Chen's team also conducts variety trials for wheat, barley and durum at the research center and on farmers' fields in four eastern Montana counties.

"Testing new crop species and varieties is important for innovation, but adapting and establishing a new crop industry takes a persistent and long-term effort," he said.

Chen is also exploring another frontier of crop research with a project funded by the U.S. Department of Energy. Led by Chaofu Lu in the College of Agriculture's Department of Plant Sciences and Plant Pathology, the project is examining camelina's potential as a source of oil for industrial and bioenergy uses.

EARC serves more than 30,000 square miles of Montana, and producers around the region have long been its partners, volunteering test plots on their own land for research projects. Some of the partnerships have been going strong for 40 years or more, said Chen, allowing EARC to test new crops and varieties in various environments for adaptation and performance.

The center is also home to a unique plant pathology research program led by associate professor Frankie Crutcher, who conducts both molecular and field-scale research on various plant diseases.  

One such disease, Fusarium head blight, also known as wheat scab, is affecting cereal crops nationwide. It's a high-priority target for research because of its potentially disastrous impacts on yield, said Crutcher. Because of ongoing work at EARC in collaboration with MSU's wheat breeding program, Montana's first spring wheat variety with some demonstrated scab resistance was released in 2021, named MT Sidney for EARC's hometown, followed by a second variety that showed some resistance, MT Dutton.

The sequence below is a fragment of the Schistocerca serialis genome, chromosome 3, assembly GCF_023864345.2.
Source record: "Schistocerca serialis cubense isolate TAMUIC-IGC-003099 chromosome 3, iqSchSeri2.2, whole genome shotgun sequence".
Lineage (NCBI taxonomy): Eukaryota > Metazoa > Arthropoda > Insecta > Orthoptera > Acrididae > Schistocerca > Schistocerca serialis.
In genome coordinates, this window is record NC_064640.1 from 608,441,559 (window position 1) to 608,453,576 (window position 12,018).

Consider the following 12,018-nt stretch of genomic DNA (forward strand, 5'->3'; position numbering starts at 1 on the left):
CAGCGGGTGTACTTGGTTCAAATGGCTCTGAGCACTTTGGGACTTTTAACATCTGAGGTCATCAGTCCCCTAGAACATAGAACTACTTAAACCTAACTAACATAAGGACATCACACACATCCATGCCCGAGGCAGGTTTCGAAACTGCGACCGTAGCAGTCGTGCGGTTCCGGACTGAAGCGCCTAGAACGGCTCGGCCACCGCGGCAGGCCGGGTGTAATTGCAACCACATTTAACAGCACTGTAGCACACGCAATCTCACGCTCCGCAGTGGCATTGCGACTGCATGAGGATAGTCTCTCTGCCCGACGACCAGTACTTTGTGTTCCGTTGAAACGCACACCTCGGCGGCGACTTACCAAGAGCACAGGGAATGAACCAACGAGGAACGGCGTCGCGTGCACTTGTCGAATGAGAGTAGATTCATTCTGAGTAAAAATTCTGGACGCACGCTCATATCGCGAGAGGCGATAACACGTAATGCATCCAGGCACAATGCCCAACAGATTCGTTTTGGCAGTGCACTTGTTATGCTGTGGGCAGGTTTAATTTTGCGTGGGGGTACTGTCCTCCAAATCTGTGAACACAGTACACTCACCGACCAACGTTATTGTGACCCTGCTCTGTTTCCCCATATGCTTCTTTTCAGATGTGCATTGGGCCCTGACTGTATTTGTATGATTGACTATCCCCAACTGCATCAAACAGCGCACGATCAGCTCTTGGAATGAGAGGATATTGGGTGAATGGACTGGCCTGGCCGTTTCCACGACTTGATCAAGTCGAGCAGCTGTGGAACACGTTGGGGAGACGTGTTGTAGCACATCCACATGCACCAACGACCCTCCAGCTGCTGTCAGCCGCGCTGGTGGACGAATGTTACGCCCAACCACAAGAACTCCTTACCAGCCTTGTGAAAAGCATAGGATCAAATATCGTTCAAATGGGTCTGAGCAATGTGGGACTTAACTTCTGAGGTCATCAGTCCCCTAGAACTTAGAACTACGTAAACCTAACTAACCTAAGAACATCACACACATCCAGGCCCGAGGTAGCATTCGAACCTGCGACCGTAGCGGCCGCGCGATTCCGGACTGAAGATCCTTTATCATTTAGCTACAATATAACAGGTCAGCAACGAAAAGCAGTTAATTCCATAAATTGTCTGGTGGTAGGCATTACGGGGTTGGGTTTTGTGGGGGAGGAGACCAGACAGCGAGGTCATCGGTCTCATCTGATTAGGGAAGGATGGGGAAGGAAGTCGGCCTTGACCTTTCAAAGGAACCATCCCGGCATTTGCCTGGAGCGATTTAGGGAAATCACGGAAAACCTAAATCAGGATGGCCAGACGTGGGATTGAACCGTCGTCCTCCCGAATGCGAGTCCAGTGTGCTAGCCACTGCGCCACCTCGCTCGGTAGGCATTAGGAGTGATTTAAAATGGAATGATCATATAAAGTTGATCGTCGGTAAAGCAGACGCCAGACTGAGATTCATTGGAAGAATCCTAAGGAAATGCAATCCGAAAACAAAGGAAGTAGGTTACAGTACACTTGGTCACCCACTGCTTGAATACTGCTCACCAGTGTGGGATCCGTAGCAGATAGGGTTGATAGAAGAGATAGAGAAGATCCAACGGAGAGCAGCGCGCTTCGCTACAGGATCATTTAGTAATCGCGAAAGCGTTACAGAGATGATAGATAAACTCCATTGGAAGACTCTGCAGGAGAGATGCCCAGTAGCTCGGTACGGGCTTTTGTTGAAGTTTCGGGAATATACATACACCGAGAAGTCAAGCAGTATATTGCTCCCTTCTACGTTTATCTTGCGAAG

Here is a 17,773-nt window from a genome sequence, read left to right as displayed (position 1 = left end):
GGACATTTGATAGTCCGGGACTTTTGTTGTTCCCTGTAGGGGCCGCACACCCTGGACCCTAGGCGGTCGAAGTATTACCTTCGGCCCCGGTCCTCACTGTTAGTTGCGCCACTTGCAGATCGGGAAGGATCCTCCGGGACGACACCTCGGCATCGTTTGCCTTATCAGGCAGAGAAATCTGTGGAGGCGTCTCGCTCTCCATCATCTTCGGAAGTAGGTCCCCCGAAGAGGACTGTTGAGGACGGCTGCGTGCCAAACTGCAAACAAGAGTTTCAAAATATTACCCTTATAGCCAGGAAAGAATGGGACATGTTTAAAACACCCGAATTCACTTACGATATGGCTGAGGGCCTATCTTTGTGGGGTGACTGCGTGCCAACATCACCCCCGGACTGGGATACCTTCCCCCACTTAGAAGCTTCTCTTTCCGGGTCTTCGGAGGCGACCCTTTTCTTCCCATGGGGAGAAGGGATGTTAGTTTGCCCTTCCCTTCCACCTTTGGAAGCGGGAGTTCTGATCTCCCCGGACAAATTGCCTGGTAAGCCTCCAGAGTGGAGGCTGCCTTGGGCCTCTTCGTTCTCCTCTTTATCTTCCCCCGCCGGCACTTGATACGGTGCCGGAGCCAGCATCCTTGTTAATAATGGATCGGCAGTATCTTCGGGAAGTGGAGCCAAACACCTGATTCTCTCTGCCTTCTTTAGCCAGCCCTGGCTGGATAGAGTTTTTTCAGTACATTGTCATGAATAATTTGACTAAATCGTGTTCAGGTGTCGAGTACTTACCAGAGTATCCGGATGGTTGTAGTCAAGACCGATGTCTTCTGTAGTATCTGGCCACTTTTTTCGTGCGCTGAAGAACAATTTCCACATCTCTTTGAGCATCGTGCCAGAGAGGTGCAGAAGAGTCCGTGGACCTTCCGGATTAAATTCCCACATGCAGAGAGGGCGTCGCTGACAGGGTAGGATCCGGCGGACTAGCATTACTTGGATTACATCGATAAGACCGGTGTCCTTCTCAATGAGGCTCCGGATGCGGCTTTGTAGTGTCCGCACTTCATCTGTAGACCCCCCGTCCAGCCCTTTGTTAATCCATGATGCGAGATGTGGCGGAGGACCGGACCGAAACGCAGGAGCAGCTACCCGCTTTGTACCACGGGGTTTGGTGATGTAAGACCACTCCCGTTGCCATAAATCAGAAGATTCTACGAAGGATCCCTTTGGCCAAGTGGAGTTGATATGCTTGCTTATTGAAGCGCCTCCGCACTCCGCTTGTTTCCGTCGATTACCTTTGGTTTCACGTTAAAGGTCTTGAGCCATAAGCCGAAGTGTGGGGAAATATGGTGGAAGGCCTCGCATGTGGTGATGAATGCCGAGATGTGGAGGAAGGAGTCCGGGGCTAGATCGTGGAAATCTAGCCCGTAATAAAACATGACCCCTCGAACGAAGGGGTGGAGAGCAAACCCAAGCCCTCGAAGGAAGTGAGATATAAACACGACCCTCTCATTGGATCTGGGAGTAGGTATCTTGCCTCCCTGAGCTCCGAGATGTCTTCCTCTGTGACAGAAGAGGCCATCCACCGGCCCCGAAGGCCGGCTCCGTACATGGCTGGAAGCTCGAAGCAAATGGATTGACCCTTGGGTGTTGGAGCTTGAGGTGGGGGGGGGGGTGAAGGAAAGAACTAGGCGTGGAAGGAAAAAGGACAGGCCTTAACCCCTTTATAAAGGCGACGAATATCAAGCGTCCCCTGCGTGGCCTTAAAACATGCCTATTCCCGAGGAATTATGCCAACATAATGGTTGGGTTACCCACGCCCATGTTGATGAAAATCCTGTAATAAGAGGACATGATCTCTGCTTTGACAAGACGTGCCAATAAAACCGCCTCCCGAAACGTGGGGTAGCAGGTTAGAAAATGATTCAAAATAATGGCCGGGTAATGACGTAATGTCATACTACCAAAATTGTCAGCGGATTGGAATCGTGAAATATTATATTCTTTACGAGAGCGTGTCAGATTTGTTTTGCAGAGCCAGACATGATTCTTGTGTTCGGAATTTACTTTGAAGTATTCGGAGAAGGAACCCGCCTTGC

"Although developing resistant varieties is an incredibly important part of what we do, it can't replace the outreach component of our program," said Crutcher. "Effective management of Fusarium head blight starts before the crop is even in the ground, and educating farmers on an integrated approach has been a major focus since I started at the EARC in 2016."

Nearly 175,000 acres of chickpeas were planted in Montana in 2023, and the primary limiting factor in chickpea yield is a disease called Ascochyta blight, said Crutcher. EARC scientists are doing laboratory research on disease resistance in chickpeas while studying a possible management technique for reducing the disease: growing chickpeas alongside another crop, a practice called intercropping. They are examining the effects of growing chickpeas and flax together to reduce the number of fungicide applications needed and decrease disease pressure on chickpea plants. The project, supported by the Western Sustainable Agricultural Research and Education Program, may provide an immediate option for producers, particularly those in organic systems, until resistant chickpea varieties can be developed.

EARC has a 12-person staff and, like all seven of MSU's research centers, is overseen by an advisory committee of local producers, industrial representatives and MSU Extension agents.

"I am so grateful for the strong support from local communities, businesses and producers to EARC," said Chen. "The EARC office building and greenhouse was built with support from local businesses and the public, and every year local businesses sponsor our field day. The staff of EARC are honored to work here to serve producers and the public in the region."